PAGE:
YOUNG NURSE IN NEW YORK by Diane Seidner

YOUNG NURSE IN NEW YORK

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KIRKUS REVIEW

As fiction, which this is intended to be, Diane Seidner's first book is only halfway successful; the characterization is cursory; the story barely exists; but in a genre or perhaps subject area which has been victimized by a uniform uniformity (stars in their eyes and halos instead of caps on their heads) Mrs. Seidner, who is a professional nurse, has made a certain contribution, notably realism. This is apparent in the opening chapter which finds Kira Thurson, a student nurse, ready to throw it all up because of some of the real problems a nurse in training faces--death (the death of a child); overwork; and the predominance of paper work over patient care. She is seen serving a relatively brief tour of duty on pediatric, obstetric, and psychiatric wards, and as a visiting health nurse; and the procedures she attends and makes possible are described with bona fide detail and terminology. All of it is genuinely interesting and reasonably well written.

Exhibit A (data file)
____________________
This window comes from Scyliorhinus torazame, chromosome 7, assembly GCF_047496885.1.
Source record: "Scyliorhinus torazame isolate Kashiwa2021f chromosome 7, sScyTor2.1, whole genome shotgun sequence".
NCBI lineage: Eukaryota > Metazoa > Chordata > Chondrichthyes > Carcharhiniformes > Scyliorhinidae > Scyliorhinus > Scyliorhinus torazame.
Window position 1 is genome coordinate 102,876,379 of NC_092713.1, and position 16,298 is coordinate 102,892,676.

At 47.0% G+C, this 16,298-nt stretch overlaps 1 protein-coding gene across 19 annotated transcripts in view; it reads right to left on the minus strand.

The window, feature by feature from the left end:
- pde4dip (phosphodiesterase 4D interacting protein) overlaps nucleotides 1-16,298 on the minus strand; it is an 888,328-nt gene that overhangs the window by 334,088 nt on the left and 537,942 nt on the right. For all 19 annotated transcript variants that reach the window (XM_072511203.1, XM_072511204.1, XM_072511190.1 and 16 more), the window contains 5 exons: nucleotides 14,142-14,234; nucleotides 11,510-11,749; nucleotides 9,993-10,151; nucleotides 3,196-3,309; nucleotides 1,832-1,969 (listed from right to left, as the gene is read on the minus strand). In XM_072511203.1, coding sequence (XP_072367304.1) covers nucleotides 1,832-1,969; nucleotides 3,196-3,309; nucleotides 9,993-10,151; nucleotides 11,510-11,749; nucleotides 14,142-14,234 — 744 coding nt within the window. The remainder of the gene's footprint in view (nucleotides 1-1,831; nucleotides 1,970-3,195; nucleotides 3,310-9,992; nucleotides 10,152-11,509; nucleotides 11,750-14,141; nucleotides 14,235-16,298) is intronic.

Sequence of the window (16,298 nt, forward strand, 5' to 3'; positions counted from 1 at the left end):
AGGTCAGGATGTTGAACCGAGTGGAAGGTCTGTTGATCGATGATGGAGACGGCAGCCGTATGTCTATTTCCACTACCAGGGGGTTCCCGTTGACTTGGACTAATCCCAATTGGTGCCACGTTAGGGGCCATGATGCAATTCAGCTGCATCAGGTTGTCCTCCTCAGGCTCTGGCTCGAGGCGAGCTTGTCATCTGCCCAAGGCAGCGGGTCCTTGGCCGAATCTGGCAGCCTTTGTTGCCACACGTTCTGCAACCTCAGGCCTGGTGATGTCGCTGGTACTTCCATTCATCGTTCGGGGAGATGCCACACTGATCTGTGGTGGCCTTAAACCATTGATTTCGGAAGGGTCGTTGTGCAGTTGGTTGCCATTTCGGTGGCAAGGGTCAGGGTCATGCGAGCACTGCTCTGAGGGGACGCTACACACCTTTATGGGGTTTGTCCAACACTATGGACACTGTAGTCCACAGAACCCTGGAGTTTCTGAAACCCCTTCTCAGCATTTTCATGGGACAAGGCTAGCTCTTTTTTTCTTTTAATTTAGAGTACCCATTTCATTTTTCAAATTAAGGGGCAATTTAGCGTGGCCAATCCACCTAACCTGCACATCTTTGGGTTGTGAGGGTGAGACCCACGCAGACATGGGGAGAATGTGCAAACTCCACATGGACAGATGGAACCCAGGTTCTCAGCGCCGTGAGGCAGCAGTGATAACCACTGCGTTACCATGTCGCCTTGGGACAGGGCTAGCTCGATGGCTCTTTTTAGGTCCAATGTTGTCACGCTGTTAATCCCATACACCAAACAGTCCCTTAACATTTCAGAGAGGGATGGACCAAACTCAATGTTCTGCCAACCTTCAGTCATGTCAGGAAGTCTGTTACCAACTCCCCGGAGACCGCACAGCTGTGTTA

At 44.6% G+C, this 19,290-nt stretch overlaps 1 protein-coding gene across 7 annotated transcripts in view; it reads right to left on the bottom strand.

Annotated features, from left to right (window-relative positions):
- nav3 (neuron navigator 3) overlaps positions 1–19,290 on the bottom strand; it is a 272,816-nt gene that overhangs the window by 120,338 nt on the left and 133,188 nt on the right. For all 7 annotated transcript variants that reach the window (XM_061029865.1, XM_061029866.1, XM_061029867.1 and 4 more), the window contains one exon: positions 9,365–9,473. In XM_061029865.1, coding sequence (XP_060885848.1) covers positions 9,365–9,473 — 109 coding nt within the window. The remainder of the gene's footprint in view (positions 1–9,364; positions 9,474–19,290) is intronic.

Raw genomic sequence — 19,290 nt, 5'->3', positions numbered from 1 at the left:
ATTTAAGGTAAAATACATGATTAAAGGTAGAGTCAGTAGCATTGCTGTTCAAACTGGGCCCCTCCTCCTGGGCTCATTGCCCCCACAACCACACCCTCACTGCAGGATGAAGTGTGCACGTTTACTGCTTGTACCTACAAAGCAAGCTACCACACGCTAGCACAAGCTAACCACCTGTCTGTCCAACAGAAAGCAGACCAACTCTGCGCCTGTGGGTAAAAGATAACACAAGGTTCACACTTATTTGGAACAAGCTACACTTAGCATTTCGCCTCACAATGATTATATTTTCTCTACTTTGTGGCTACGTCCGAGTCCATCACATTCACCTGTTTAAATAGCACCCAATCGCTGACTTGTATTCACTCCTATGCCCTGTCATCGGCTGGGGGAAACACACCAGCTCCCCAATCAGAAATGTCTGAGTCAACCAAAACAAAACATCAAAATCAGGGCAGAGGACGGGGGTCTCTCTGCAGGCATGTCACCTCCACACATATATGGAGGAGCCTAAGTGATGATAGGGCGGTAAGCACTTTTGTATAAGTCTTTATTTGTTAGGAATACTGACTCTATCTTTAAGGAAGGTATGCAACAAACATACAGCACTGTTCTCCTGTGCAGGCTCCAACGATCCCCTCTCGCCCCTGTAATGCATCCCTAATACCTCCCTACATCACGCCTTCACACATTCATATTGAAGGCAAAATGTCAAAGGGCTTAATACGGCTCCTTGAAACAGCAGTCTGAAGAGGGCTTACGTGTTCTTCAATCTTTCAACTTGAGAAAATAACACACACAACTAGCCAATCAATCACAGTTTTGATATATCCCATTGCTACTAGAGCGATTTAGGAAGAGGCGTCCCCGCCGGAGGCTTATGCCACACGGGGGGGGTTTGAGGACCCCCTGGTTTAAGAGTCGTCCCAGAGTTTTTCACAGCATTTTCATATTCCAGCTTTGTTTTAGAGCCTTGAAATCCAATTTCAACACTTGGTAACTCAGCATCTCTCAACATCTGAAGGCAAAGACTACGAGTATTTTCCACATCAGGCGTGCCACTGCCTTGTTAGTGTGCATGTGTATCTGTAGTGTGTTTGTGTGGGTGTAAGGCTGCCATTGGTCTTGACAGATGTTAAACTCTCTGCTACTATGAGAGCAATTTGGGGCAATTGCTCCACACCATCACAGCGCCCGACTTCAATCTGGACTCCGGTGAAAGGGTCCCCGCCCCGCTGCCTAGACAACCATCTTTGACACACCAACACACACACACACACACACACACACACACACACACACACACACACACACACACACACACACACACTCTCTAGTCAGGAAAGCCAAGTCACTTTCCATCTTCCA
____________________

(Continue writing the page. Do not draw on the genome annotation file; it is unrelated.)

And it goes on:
Pub Date: April 3rd, 1967
Publisher: Dial